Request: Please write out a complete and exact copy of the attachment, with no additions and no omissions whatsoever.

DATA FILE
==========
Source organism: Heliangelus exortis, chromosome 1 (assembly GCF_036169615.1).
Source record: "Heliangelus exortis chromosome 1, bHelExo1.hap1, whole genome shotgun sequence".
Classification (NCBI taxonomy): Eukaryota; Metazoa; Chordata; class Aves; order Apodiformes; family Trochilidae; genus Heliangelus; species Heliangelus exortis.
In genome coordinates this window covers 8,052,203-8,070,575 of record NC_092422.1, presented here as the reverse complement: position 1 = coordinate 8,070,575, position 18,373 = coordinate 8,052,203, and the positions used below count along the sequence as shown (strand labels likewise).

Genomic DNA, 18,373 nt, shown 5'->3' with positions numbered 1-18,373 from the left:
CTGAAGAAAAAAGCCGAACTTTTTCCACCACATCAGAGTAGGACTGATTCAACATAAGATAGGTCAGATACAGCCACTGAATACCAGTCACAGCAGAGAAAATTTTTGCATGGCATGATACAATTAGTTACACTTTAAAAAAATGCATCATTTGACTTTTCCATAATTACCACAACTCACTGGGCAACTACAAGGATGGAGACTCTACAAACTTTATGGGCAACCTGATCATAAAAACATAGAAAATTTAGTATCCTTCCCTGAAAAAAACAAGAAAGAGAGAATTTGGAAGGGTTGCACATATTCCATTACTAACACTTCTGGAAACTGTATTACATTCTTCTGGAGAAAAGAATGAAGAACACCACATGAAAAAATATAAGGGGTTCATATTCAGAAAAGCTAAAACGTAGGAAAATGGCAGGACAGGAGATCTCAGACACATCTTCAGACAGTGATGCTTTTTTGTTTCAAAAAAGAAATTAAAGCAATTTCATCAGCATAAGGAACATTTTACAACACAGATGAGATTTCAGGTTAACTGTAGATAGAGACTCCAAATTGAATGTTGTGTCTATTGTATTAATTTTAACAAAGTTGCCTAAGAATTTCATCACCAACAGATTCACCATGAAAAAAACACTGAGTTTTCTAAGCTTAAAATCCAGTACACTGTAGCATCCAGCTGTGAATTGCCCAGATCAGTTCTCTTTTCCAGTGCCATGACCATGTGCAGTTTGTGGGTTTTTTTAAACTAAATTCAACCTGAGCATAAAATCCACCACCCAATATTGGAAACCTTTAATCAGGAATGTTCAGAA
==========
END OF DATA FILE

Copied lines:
Source organism: Heliangelus exortis, chromosome 1 (assembly GCF_036169615.1).
Source record: "Heliangelus exortis chromosome 1, bHelExo1.hap1, whole genome shotgun sequence".
Classification (NCBI taxonomy): Eukaryota; Metazoa; Chordata; class Aves; order Apodiformes; family Trochilidae; genus Heliangelus; species Heliangelus exortis.
In genome coordinates this window covers 8,052,203-8,070,575 of record NC_092422.1, presented here as the reverse complement: position 1 = coordinate 8,070,575, position 18,373 = coordinate 8,052,203, and the positions used below count along the sequence as shown (strand labels likewise).

Genomic DNA, 18,373 nt, shown 5'->3' with positions numbered 1-18,373 from the left:
CTGAAGAAAAAAGCCGAACTTTTTCCACCACATCAGAGTAGGACTGATTCAACATAAGATAGGTCAGATACAGCCACTGAATACCAGTCACAGCAGAGAAAATTTTTGCATGGCATGATACAATTAGTTACACTTTAAAAAAATGCATCATTTGACTTTTCCATAATTACCACAACTCACTGGGCAACTACAAGGATGGAGACTCTACAAACTTTATGGGCAACCTGATCATAAAAACATAGAAAATTTAGTATCCTTCCCTGAAAAAAACAAGAAAGAGAGAATTTGGAAGGGTTGCACATATTCCATTACTAACACTTCTGGAAACTGTATTACATTCTTCTGGAGAAAAGAATGAAGAACACCACATGAAAAAATATAAGGGGTTCATATTCAGAAAAGCTAAAACGTAGGAAAATGGCAGGACAGGAGATCTCAGACACATCTTCAGACAGTGATGCTTTTTTGTTTCAAAAAAGAAATTAAAGCAATTTCATCAGCATAAGGAACATTTTACAACACAGATGAGATTTCAGGTTAACTGTAGATAGAGACTCCAAATTGAATGTTGTGTCTATTGTATTAATTTTAACAAAGTTGCCTAAGAATTTCATCACCAACAGATTCACCATGAAAAAAACACTGAGTTTTCTAAGCTTAAAATCCAGTACACTGTAGCATCCAGCTGTGAATTGCCCAGATCAGTTCTCTTTTCCAGTGCCATGACCATGTGCAGTTTGTGGGTTTTTTTAAACTAAATTCAACCTGAGCATAAAATCCACCACCCAATATTGGAAACCTTTAATCAGGAATGTTCAGAA